Colonel Général Cavalerie
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Origin and History
This regiment was probably raised in 1631 by the Duke of Saxe-Weimar when Gustavus Adolphus of Sweden intervened in the affairs of Germany. The regiment was among the contingent who entered into French service in 1633. It was incorporated into the French Army on 26 October 1635 as “Régiment de Trefski” but still recruited in Germany.
On 17 October 1641, the regiment became “Flechstein Cavalerie”. By 1647, its recruits were all French. In 1649, it became “Nimitz Cavalerie”.
On 3 June 1651, the House of Turenne acquired the regiment. On 24 April 1657, when the Maréchal de Turenne became colonel-general of the so-called “light cavalry”, his regiment was renamed Colonel-Général Cavalerie and took precedence over all other line cavalry regiments, ranking first. This regiment took part in all campaigns of Louis XIV.
By the beginning of the War of the Spanish Succession, the regiment counted 3 squadrons.
By 1730, the colonel company was mounted on grey horses.
During the War of the Spanish Succession, the successive colonels of the regiment were:
- since 24 September 1675: Frédéric-Maurice de la Tour d'Auvergne, Comte d'Evreux
- from 10 February 1705 till 7 April 1747: Henri-Louis de la Tour d'Auvergne
...and its successive mestres de camp were:
- from 17??: Lebrun d'Inteville
- from 1711 till 1717: Comte d'Elèvemont
Service during the War
In 1701, the regiment was sent to Northern Italy.
On 15 August 1702, the regiment took part in the inconclusive Battle of Luzzara.
In 1703, the regiment took part in the expedition in Trentino.
In 1704, the regiment took part in the sieges of Vercelli. Ivrea and Verona.
In 1705. the regiment still served in the Army of Piedmont under the command of La Feuillade. By May, it was posted in the area of Biella. When Prince Eugène de Savoie, victor in Germany, came back to Italy to relieve the Duchy of Savoy, the Duc de Vendôme who occupied the Milanese with the Army of Lombardy confronted him. Immediately, the Duc de La Feuillade sent a cavalry corps (including the present regiment) as reinforcement to Vendôme. On 11 May, this corps under the command of M. d'Albergotti left for Candia and Pavia and, on 17 May, arrived at Lodi. On 16 August, the regiment fought in the Battle of Cassano where Prince Eugène was totally defeated and forced to retire. The Franco-Spanish Army of Lombardy took its winter-quarters on the Mincio. By November, the regiment was at Palosio; by the end of December, in Mantua.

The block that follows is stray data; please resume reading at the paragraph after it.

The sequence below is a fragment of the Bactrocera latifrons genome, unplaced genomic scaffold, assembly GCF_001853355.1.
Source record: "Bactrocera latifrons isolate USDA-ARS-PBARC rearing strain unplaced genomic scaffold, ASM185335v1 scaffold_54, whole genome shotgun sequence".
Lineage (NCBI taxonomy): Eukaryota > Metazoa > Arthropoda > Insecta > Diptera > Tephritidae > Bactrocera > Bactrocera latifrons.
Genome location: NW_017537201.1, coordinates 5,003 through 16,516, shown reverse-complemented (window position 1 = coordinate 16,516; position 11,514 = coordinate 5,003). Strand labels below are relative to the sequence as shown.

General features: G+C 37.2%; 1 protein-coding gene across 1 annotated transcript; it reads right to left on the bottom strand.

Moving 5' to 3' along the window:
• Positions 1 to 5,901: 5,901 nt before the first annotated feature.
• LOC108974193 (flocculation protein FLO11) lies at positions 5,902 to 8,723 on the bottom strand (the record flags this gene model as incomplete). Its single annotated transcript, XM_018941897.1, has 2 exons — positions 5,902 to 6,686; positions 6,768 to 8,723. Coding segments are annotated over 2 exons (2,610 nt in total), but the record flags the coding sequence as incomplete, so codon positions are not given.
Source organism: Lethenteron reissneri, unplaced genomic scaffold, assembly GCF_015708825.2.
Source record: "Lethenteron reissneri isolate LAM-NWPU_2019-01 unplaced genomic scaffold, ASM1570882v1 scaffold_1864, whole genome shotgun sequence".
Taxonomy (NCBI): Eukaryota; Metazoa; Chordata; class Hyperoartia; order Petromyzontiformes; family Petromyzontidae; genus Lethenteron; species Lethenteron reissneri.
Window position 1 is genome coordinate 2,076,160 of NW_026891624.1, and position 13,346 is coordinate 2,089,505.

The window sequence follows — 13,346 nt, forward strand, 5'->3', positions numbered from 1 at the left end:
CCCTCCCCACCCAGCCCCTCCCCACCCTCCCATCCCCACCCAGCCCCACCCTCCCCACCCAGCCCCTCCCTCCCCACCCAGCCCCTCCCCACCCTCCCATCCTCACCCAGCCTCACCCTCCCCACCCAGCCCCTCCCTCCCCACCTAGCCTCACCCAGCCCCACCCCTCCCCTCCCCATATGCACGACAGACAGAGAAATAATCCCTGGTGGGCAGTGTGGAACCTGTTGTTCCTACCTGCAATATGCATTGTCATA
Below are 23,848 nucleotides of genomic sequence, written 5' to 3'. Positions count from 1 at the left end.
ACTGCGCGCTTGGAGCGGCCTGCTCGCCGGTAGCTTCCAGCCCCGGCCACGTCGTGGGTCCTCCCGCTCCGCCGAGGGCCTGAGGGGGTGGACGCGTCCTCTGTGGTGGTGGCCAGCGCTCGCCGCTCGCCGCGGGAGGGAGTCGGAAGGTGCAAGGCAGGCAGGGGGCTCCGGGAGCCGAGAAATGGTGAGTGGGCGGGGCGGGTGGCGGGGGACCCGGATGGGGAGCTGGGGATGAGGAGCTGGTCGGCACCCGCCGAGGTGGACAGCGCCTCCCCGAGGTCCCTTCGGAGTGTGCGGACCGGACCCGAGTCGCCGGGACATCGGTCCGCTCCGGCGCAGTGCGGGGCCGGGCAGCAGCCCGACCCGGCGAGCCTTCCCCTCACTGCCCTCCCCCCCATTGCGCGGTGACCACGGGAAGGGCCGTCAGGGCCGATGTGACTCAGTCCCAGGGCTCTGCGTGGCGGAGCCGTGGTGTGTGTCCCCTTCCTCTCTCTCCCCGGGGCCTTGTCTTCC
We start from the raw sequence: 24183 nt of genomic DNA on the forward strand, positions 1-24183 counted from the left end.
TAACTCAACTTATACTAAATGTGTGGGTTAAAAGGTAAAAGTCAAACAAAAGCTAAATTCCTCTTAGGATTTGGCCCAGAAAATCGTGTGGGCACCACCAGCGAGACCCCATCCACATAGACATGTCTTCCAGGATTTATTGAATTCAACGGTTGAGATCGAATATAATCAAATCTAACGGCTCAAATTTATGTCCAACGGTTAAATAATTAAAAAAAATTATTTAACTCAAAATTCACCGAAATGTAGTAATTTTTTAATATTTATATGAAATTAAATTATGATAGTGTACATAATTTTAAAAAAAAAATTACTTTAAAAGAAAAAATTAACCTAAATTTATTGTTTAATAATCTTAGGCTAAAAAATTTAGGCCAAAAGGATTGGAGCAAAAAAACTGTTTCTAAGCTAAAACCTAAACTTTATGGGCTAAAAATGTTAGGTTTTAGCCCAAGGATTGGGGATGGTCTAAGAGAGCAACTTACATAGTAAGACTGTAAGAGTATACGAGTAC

In 1706, the Army of Lombardy, now under the joint commands of the Duc d'Orléans and of M. de La Feuillade, laid siege to Turin while the Duc de Vendôme covered the siege. Vendôme assembled his army (58 bns, 65 sqns, 18 guns) at Castiglione and Carpenedolo and then marched towards Montechiari where an Imperial army had taken position with its right at Montechiari and its left at Calcinato. On 19 April, the regiment (3 sqns) took part in the Battle of Calcinato where it was deployed in the first line. Vendôme sent a detachment to occupy a hill where the Imperialists were taking position. The Colonel-Général Brigade (comprising Colonel-Général Cavalerie, Saint-Germain Cavalerie, Beaupré Cavalerie and Cappy Cavalerie) under the command of M. de Cappy took the hill. Vendôme's victory at Calcinato pushed back the Imperialists behind the Adige along which Vendôme deployed his army. By May, the regiment was cantoned in Pontoncello and Santa-Maria. In June, Prince Eugène advanced again in Italy at the head of a new army to relieve Turin. The news of the defeat of Ramillies induced the French to retire on Turin, allowing Prince Eugène and Victor Amadeus II of Savoie to effect a junction between Carmagnola and Moncalieri.
On 7 September, the French army was attacked under the walls of Turin by three columns: the right column under the Prince of Sachsen-Gotha, the centre column under Prince Eugène de Savoie, and the left column under the Prince of Anhalt while the garrison sallied from the city. During the ensuing Battle of Turin, the Chateaumorant Brigade (comprising Colonel-Général Cavalerie, Bissy Cavalerie, Saint-Germain Cavalerie and Beaupré Cavalerie) was deployed on the right wing where it was opposed mainly by Saxon troops. The powerful offensive of the Allies forced the French to retreat towards the frontier in the greatest disorder. This defeat decided the fate of Italy.